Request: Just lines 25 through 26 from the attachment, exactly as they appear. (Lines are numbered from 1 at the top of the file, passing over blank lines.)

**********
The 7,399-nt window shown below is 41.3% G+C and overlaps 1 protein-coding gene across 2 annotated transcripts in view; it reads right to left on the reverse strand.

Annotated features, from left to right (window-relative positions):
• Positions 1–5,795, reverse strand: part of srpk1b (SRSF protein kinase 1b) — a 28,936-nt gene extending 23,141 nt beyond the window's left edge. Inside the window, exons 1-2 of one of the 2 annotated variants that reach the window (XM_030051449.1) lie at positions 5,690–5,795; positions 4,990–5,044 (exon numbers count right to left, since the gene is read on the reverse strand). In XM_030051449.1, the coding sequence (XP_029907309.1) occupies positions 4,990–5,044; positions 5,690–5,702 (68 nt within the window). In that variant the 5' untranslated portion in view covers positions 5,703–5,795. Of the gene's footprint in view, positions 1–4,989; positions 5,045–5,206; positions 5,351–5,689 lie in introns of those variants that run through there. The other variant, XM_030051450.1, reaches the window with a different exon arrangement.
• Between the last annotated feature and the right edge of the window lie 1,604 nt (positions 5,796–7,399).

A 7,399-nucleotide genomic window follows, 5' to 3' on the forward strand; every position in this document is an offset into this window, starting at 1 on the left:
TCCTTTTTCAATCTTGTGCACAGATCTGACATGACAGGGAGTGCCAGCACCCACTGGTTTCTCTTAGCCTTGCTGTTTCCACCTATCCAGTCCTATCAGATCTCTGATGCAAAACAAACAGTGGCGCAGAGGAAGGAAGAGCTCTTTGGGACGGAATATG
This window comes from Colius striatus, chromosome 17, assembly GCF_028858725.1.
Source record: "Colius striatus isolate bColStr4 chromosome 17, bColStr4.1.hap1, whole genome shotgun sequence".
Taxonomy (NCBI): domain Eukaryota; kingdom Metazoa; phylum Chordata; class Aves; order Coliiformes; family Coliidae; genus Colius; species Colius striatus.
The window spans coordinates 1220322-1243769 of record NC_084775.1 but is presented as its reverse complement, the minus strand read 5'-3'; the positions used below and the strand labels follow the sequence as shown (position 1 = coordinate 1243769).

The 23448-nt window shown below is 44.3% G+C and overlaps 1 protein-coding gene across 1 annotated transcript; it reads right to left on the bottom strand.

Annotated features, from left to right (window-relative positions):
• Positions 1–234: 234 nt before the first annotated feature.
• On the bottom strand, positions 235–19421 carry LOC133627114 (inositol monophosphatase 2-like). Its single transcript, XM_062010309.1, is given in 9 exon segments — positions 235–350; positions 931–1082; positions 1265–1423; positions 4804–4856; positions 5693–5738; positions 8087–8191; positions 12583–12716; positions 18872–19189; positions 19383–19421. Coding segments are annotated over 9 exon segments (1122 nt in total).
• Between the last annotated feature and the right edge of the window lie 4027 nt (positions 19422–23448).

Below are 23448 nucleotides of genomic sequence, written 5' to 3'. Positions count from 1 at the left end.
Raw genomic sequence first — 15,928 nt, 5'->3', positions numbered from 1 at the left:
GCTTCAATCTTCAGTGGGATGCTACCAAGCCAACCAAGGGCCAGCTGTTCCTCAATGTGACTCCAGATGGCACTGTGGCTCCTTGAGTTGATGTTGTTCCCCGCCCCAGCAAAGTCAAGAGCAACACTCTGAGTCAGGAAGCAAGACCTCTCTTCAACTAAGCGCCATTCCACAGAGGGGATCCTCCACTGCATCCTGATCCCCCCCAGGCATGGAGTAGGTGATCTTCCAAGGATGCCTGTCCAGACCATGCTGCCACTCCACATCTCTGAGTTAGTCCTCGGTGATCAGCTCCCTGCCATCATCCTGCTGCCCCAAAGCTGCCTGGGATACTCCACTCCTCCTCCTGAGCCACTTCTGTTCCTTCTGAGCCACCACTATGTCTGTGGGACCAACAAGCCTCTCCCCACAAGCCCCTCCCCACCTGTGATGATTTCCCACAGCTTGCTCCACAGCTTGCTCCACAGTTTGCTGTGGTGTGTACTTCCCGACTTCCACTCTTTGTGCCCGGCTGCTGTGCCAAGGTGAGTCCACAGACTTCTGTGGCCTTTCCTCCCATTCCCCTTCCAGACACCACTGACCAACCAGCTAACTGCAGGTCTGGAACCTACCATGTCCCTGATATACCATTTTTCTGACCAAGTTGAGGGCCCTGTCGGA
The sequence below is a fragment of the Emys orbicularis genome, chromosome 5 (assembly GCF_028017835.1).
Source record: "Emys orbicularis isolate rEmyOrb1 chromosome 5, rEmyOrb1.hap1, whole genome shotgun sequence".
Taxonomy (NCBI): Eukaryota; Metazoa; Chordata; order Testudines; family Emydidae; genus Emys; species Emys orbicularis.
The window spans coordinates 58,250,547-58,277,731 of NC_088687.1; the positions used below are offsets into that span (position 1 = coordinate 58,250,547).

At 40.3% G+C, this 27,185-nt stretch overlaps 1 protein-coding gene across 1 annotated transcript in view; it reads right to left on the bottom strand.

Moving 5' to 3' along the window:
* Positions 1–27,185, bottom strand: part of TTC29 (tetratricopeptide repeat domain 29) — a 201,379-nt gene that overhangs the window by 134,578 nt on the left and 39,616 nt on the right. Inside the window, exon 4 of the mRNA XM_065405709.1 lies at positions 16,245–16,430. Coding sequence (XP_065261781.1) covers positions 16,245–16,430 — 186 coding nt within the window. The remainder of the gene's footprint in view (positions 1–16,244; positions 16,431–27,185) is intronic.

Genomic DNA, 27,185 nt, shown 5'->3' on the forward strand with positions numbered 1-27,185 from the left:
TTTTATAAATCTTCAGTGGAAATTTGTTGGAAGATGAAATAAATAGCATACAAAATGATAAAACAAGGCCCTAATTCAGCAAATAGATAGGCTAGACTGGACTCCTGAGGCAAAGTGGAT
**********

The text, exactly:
* Positions 1–27,185, bottom strand: part of TTC29 (tetratricopeptide repeat domain 29) — a 201,379-nt gene that overhangs the window by 134,578 nt on the left and 39,616 nt on the right. Inside the window, exon 4 of the mRNA XM_065405709.1 lies at positions 16,245–16,430. Coding sequence (XP_065261781.1) covers positions 16,245–16,430 — 186 coding nt within the window. The remainder of the gene's footprint in view (positions 1–16,244; positions 16,431–27,185) is intronic.

Genomic DNA, 27,185 nt, shown 5'->3' on the forward strand with positions numbered 1-27,185 from the left: